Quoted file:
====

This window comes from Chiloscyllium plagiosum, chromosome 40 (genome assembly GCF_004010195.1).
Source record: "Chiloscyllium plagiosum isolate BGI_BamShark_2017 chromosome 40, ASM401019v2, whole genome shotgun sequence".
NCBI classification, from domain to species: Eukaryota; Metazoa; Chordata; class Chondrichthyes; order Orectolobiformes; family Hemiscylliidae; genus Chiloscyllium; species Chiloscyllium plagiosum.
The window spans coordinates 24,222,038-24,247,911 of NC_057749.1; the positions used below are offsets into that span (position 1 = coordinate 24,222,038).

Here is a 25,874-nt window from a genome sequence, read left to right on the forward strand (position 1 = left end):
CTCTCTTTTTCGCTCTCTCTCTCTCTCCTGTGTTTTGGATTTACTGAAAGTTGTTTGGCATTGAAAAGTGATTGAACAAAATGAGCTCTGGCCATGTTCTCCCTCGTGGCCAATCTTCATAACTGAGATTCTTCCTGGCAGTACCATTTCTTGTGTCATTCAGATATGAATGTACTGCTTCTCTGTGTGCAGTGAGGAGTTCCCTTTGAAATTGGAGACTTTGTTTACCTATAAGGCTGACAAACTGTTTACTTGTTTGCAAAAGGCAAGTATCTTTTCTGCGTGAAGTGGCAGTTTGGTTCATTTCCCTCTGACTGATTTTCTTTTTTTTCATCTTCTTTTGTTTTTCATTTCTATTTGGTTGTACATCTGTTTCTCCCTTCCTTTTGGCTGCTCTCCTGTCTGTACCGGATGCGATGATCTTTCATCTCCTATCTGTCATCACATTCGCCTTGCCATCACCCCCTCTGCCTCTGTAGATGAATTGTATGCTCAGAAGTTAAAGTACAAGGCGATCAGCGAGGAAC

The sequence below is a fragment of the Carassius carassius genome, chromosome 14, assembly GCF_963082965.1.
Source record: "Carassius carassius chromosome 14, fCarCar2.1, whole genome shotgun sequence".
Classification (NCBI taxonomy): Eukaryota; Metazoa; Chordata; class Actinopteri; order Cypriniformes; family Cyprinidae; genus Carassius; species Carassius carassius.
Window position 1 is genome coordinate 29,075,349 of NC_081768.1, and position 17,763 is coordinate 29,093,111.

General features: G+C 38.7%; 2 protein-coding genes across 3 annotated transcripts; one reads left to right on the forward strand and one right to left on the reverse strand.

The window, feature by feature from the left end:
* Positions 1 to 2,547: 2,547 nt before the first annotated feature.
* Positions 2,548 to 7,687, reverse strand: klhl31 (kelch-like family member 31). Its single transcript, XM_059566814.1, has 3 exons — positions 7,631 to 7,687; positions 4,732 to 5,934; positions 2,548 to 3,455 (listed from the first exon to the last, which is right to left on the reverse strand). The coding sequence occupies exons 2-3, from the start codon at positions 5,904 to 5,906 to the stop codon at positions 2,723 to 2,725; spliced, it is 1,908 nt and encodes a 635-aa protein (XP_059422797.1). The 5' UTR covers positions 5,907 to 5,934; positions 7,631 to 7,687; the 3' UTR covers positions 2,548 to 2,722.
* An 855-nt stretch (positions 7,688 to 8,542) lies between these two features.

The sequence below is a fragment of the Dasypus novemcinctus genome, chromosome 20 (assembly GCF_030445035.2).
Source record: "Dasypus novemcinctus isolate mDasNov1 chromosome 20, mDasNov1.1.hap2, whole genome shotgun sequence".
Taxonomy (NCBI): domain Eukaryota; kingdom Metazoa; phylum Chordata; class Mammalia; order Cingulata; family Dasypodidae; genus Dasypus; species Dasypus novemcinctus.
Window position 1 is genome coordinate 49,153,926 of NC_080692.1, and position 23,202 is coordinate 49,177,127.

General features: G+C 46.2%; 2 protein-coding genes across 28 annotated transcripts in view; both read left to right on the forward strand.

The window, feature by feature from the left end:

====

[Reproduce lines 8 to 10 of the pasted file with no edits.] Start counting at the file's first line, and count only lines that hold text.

Source record: "Carassius carassius chromosome 14, fCarCar2.1, whole genome shotgun sequence".
Classification (NCBI taxonomy): Eukaryota; Metazoa; Chordata; class Actinopteri; order Cypriniformes; family Cyprinidae; genus Carassius; species Carassius carassius.
Window position 1 is genome coordinate 29,075,349 of NC_081768.1, and position 17,763 is coordinate 29,093,111.